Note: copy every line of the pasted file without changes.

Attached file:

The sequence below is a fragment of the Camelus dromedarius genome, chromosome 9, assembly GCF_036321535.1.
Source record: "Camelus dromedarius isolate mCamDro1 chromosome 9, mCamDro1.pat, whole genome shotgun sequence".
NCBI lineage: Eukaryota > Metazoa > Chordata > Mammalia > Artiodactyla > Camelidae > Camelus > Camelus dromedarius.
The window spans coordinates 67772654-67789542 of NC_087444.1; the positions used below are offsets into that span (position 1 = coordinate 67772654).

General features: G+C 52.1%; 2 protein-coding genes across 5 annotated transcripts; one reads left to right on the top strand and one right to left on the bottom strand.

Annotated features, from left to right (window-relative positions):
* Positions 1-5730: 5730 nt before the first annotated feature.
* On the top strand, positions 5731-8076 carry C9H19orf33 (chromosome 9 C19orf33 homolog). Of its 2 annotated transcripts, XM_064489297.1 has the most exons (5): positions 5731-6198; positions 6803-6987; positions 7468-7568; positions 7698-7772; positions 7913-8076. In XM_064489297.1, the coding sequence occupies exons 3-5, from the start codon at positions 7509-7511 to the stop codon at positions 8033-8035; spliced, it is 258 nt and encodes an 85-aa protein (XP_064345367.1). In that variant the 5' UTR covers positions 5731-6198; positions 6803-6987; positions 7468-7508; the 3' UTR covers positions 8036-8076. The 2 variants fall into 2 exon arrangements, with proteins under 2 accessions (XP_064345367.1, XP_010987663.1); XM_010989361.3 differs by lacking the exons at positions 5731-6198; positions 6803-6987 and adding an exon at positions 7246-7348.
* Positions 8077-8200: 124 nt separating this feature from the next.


The sequence below is a fragment of the Camelus dromedarius genome, chromosome 9, assembly GCF_036321535.1.
Source record: "Camelus dromedarius isolate mCamDro1 chromosome 9, mCamDro1.pat, whole genome shotgun sequence".
NCBI lineage: Eukaryota > Metazoa > Chordata > Mammalia > Artiodactyla > Camelidae > Camelus > Camelus dromedarius.
The window spans coordinates 67772654-67789542 of NC_087444.1; the positions used below are offsets into that span (position 1 = coordinate 67772654).

General features: G+C 52.1%; 2 protein-coding genes across 5 annotated transcripts; one reads left to right on the top strand and one right to left on the bottom strand.

Annotated features, from left to right (window-relative positions):
* Positions 1-5730: 5730 nt before the first annotated feature.
* On the top strand, positions 5731-8076 carry C9H19orf33 (chromosome 9 C19orf33 homolog). Of its 2 annotated transcripts, XM_064489297.1 has the most exons (5): positions 5731-6198; positions 6803-6987; positions 7468-7568; positions 7698-7772; positions 7913-8076. In XM_064489297.1, the coding sequence occupies exons 3-5, from the start codon at positions 7509-7511 to the stop codon at positions 8033-8035; spliced, it is 258 nt and encodes an 85-aa protein (XP_064345367.1). In that variant the 5' UTR covers positions 5731-6198; positions 6803-6987; positions 7468-7508; the 3' UTR covers positions 8036-8076. The 2 variants fall into 2 exon arrangements, with proteins under 2 accessions (XP_064345367.1, XP_010987663.1); XM_010989361.3 differs by lacking the exons at positions 5731-6198; positions 6803-6987 and adding an exon at positions 7246-7348.
* Positions 8077-8200: 124 nt separating this feature from the next.